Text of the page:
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Single point of entry resolution: a milestone for regulators: a millstone for banks?

Contributed by Bob Penn 

The Financial Stability Board (the FSB) has issued guidance on the future development of bank resolution strategies. The guidance, published in July 2013, derives primarily from work done by the Bank of England and the U.S. authorities.

It will have significant long-term structural ramifications for systemically important banks as and when adopted.

The guidance seeks to help find an answer to the question of how systemic banks can be resolved without taxpayer bail-outs or systemic disruption. Resolution authorities face fundamental challenges in resolving systemic banks: even with wide-ranging resolution tools, the resolution of a systemic bank involves substantial risks. Resolution disrupts the bank’s balance sheet, potentially triggering expulsion from payment and clearing systems. Banks are integrated, but their legal structures often are not: resolution de-groups the failed bank, depriving it of access to the central resources of the group (such as central treasury functions, staff, operations and IP and IT resources around the world). Resolution may not be recognised in respect of foreign law debts, preventing successful resolution. In short, resolution of the bank is too complex, and too risky, for the regulators.

In response, the FSB unveils a new solution: single point of entry (SPE) resolution. (There is also a second option, of multiple point of entry (MPE) resolution, proposed for less integrated banks – but it is a less innovative, and ultimately less attractive tool.) The sleight of hand behind an SPE approach is to resolve the banking group at the level of its ultimate parent, rather than the operating company in difficulty (the bank). As a solution, this is highly attractive for a resolution authority: it enables continuity of service on the part of the bank, avoids disrupting the bank’s balance sheet (the authority would merely bail in the ultimate parent company), and keeps the group together. Further, it is argued this could mitigate the problems of cross-border recognition.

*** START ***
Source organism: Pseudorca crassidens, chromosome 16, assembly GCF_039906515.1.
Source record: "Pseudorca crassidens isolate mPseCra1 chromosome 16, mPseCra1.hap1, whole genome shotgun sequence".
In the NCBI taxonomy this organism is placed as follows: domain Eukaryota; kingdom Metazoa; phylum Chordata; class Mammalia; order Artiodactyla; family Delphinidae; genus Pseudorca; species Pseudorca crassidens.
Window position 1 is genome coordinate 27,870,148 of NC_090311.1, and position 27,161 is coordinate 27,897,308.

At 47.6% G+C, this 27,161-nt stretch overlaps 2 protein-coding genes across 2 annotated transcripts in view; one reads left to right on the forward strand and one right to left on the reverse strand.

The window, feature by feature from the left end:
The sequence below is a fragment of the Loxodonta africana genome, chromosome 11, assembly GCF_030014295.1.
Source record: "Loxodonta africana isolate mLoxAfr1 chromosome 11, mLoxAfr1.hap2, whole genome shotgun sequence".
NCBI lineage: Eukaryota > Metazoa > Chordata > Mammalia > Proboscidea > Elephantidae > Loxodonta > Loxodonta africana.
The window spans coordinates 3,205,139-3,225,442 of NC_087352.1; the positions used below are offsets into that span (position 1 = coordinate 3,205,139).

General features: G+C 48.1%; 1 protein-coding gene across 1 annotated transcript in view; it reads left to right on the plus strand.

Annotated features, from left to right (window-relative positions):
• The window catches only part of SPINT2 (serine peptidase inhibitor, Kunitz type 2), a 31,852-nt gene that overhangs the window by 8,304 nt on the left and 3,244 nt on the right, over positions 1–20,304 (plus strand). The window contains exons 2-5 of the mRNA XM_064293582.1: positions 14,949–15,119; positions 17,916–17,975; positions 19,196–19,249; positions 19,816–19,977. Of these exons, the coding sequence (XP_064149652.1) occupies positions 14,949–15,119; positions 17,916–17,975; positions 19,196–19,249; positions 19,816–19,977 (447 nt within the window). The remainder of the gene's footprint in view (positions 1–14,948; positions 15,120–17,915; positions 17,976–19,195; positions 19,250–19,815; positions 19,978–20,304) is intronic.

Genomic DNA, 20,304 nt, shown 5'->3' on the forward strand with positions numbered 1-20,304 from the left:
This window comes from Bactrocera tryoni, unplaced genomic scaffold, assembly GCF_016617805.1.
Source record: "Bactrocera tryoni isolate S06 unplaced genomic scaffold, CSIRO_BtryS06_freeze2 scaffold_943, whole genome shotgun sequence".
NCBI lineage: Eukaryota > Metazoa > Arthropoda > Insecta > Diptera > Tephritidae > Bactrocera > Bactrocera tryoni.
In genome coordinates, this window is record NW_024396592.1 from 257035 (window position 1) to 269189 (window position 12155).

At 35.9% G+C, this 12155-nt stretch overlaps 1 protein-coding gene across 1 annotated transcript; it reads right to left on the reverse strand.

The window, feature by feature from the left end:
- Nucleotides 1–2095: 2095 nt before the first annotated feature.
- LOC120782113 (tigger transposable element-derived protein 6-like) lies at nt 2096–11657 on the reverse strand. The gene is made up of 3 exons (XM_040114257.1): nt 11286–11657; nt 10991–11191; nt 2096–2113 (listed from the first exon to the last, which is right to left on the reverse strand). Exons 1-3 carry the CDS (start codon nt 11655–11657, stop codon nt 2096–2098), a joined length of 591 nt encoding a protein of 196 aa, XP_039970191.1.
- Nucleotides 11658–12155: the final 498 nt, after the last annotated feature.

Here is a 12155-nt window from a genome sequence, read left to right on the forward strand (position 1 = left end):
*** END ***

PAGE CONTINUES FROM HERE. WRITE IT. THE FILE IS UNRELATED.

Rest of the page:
The position in practice is more nuanced. If one were designing a banking system from scratch with a view to resolvability, requiring banks to structure themselves with highly capitalised and bail-in debt-funded holding companies would undoubtedly be sensible. But that is not the world we live in, and that is not how banking groups are structured in most parts of the world. Outside of the U.S., many banking groups do not have bank holding companies, and even among those that do, most do not raise substantial amounts of wholesale “bail-inable” debt at holding company level (and some do not raise wholesale debt at all). For those banks, moving to an SPE-friendly structure would be a major transition, potentially involving reorganisation of their corporate legal structure, capital structure and liability structure.

There is also a transitional cost in terms of the higher risk premium for new holding company debt. A bank creditor would legitimately consider that if its debt were moved to the parent company, then the probability of default (bail-in) and loss-given default would be increased – both through structural subordination, and because its debt would now effectively be supporting all of the banks in the group. The risk premium would increase, to the detriment of customers and shareholder returns.

Perhaps most importantly, the success of an SPE approach for a major international banking group wholly depends on a high level of trust between the resolution authorities of each jurisdiction in which the group has a bank. The resolution authorities in the jurisdiction of a subsidiary have to have complete confidence that the authorities in the holding company jurisdiction will ride to the rescue if a local emergency breaks out. As matters stand, it is not clear that they will have that confidence. In particular, as noted in the April/May 2013 edition of the Legal & Regulatory Risk Note, every indication to date suggests that the U.S. regulators may not (yet) hold such a view (and indeed may be pulling in the opposite direction in relation to European banks with U.S. presences). If this is the case, it may yet render the FSB’s proposal a very expensive failed experiment.

The work done by the FSB on SPE resolution is a useful development of the evolving discipline of bank resolution, and the objective of creating a global solution to the resolution of international banks is laudable. But it is hard to avoid the feeling that the guidance papers over the deeper, more fundamental chasm that runs through the regulatory system: the lack of a binding international framework for bank resolution.

The remaining question is how far, and how fast, the regulators will seek to make banks align their structures to the new solution. The Bank of England is, as expected, leading the charge. Paul Tucker, the outgoing deputy governor of the Bank, has indicated in Parliament that the scale of reorganisation required to achieve resolvability will go “beyond ringfencing” – a particularly ominous thought for those UK banks already planning for a post-ICB world.


The sleight of hand behind an SPE approach is to resolve the banking group at the level of its ultimate parent, rather than the operating company in difficulty (the bank).



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